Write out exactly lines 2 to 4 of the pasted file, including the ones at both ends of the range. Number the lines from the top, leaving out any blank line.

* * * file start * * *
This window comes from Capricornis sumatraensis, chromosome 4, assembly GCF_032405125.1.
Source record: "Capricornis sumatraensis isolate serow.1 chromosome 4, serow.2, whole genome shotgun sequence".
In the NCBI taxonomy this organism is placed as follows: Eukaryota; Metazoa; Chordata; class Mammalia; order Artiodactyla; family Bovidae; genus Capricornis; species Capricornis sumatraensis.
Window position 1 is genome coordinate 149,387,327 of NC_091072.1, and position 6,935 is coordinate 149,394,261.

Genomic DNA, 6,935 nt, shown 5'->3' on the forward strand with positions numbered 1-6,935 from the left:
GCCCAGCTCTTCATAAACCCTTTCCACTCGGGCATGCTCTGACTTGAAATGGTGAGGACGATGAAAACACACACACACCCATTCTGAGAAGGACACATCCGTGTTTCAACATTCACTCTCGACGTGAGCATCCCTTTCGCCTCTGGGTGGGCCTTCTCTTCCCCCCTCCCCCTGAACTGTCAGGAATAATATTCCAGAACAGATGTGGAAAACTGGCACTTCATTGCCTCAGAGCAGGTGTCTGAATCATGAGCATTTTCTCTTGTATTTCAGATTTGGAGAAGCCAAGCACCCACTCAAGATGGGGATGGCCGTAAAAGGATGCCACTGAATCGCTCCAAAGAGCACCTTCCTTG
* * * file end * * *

Source record: "Capricornis sumatraensis isolate serow.1 chromosome 4, serow.2, whole genome shotgun sequence".
In the NCBI taxonomy this organism is placed as follows: Eukaryota; Metazoa; Chordata; class Mammalia; order Artiodactyla; family Bovidae; genus Capricornis; species Capricornis sumatraensis.
Window position 1 is genome coordinate 149,387,327 of NC_091072.1, and position 6,935 is coordinate 149,394,261.